The Religious Crusades Essay

3310 words - 13 pages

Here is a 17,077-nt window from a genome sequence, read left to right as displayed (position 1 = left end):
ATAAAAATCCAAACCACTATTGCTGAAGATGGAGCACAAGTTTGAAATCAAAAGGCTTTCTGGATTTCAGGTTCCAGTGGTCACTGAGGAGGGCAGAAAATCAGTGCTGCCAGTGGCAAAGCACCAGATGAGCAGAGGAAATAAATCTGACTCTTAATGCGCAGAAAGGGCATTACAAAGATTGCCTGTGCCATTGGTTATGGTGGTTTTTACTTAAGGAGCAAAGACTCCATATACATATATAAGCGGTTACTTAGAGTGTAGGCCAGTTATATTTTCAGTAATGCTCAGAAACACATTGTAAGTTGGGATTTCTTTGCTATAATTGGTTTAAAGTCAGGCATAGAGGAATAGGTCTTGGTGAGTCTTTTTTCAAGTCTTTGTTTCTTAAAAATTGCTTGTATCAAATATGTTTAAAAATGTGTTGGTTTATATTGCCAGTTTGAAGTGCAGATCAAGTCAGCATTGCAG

The Crusades were first undertaken in 1096 and ended in the late 13th century.The term Crusade was originally applied solely to European efforts to retake from theMuslims the city of Jerusalem, which was sacred to Christians as the site of the crucifixionof Jesus Christ. It was later used to designate any military effort by Europeans againstnon-Christians.The Crusaders carved out feudal states in the Near East. Thus the Crusades are animportant early part of the story of European expansion and colonialism. They mark thefirst time Western Christendom undertook a military initiative far from home, the first timesignificant numbers left to carry their culture and religion abroad.In addition to the campaigns in the East, the Crusading movement includes otherwars against Muslims, pagans, and dissident Christians and the general expansion ofChristian Europe. In a broad sense the Crusades were an expression of militantChristianity and European expansion. They combined religious interests with secular andmilitary enterprises. Christians learned to live in different cultures, which they learned andabsorbed; they also imposed something of their own characteristics on these cultures. TheCrusades strongly affected the imagination and aspirations of people at the time, and tothis day they are among the most famous portions of medieval history.After the death of Charlemagne, king of the Franks, in 814 and the collapse of hisempire, Christian Europe was under attack and on the defensive. Magyars, nomadicpeople from Asia, pillaged eastern and central Europe until the 10th century. Beginningabout 800, several centuries of Viking raids disrupted life in northern Europe and eventhreatened Mediterranean cities. But the greatest threat came from the forces of Islam,militant and victorious in the centuries following the death of Muhammad in 632. By the8th century, Islamic forces had conquered North Africa, the eastern shores of theMediterranean, and most of Spain. Islamic armies established bases in Italy, greatlyreduced the size and power of the Byzantine Empire and besieged its capital,Constantinople. The Byzantine Empire was barely able to hold off the enemy. Islam posedthe threat of a rival culture and religion, which neither the Vikings nor the Magyars haddone.In the 11th century the balance of power began to swing toward the West. Thechurch became more centralized and stronger from a reform movement to end the practicewhereby kings installed important clergy, such as bishops, in office. Thus for the first timein many years, the popes were able to effectively unite European popular support behindthem, a factor that contributed greatly to the popular appeal of the first Crusades.Furthermore, Europe's population was growing, its urban life was beginning torevive, and both long distance and local trade were gradually increasing. European humanand economic resources could now support new enterprises on the scale of the Crusades.A growing population and more surplus...

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